Transcript of the Podcast :
RBI in its policy review yesterday on the 8th of February, changed its policy stance from accommodative to neutral citing expected higher economic growth and upside risks to its inflation forecast. Given the change in policy stance, repo rate at 6.25%, last cut by 25bps in October 2016, is likely to be held for some time to come unless data and events change RBI’s stance, positively or negatively.
Expectations were building on a rate cut after the Economic Survey 2016-17 released before the Union Budget 2017-18 suggested lower interest rates in the economy and the government stuck to a lower deficit target of 3.2% of GDP in its budget from 3.5% of GDP in the last budget. RBI, which has a specific CPI inflation target of 4% +/- 2%, sensed that risks were more on the upside than on the downside and held rates. The MPC (Monetary Policy Committee) that has 6 members, three RBI members and three government nominated members, voted unanimously to hold rates.
The fallout of the policy was a sharp rise in 10 year government bond yields that rose from 6.45% to 6.75% and is currently trading at levels of 6.82%. However, despite rise in government bond yields its not going to be a case of interest rates rising overall in the economy as repo rates will be kept at 6.25%, at seven year lows, and easy liquidity in the system will keep deposit rates and lending rates down.
Demonetization has led to a surge in deposits in the banking system and banks are faced with excess liquidity that will last for a while. RBI by turning policy neutral has pre-empted a liquidity driven asset price bubble that can lead to rising inflation expectations. Banks are still reeling under a deluge of bad loans and are reluctant lenders.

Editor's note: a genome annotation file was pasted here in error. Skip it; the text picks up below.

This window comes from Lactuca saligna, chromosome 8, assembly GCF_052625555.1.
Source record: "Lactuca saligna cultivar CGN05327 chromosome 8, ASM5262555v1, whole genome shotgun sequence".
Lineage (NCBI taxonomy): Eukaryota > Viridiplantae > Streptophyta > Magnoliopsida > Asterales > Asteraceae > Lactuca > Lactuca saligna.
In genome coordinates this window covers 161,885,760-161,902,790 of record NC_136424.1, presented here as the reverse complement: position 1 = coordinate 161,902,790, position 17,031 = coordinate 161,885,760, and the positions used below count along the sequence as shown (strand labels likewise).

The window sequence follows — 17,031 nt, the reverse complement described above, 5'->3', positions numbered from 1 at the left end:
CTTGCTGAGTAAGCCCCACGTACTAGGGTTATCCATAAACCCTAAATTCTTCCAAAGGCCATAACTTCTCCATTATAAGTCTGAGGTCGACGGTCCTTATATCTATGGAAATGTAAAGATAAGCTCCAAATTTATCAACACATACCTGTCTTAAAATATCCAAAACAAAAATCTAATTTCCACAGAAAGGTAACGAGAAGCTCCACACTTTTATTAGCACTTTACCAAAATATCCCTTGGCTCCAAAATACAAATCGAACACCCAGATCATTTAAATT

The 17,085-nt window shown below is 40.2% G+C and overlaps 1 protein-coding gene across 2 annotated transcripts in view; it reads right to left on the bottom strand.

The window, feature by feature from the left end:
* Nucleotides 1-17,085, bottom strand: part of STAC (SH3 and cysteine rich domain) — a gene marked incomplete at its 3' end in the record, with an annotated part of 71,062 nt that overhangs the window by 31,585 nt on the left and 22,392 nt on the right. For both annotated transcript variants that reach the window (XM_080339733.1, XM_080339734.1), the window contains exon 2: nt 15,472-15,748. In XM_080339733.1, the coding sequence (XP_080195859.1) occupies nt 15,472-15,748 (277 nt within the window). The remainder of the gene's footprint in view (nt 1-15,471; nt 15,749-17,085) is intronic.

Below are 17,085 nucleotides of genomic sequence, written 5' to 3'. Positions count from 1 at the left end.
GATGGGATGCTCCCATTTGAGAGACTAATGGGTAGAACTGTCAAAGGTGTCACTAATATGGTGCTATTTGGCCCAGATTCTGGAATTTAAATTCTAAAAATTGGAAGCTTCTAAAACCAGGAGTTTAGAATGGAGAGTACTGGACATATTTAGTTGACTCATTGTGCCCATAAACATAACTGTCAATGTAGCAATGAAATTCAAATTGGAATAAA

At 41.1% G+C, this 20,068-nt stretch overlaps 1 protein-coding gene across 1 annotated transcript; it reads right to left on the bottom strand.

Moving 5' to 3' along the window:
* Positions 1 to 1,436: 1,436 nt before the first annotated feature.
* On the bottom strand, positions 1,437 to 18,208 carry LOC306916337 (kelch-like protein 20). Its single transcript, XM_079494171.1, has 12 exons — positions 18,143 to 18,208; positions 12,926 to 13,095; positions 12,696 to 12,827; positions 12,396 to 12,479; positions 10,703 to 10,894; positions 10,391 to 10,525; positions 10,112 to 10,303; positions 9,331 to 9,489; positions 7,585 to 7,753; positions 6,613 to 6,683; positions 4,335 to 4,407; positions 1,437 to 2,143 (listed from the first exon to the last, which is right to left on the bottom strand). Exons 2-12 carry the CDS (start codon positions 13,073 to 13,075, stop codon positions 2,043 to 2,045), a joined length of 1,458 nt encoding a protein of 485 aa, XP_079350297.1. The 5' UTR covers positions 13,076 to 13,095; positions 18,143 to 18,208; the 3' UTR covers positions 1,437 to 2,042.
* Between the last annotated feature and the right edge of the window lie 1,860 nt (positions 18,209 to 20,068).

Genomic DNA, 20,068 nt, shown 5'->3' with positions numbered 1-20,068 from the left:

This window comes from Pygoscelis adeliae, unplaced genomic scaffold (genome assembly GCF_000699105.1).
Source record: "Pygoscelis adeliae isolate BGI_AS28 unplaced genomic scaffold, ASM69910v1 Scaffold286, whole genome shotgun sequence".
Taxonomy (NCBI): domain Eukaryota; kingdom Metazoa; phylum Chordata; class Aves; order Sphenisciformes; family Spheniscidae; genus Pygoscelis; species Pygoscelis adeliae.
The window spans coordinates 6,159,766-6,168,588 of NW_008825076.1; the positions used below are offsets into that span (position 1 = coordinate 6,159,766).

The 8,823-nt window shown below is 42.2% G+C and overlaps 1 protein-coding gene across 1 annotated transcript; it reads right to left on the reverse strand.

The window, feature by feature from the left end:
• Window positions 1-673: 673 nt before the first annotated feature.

RBI has also taken note of the improving conditions in the global economy and the fact that Fed is likely to hike rates multiple times this year and ECB could stop its ultra accommodative policy stance towards the end of this year. A sharp reversal in global bond yields could lead to currency volatility, affecting the INR.
RBI policy while sounding hawkish to many is actually a growth policy with rates being kept low and liquidity being kept high in the system. A rate cut at this juncture would have actually served no purpose as bond markets anyway would have been sceptical on the long term sustainability of low bond yields in the face of Fed rate hikes, global economic growth and higher prospects of domestic economic growth.
RBI has come under a lot of criticism recently on the handling of the demonetization currency crisis and on its new way of functioning, which is similar to the Fed, ECB and other global central banks. Dr. Urjit Patel, the RBI governor is not as flamboyant as Dr. Raghuram Rajan who did not extend his term last year. However, the MPC has till now stuck to its mandate and has resisted any undue influences from the government or markets to push for growth, which by itself is a clear sustainable growth policy.
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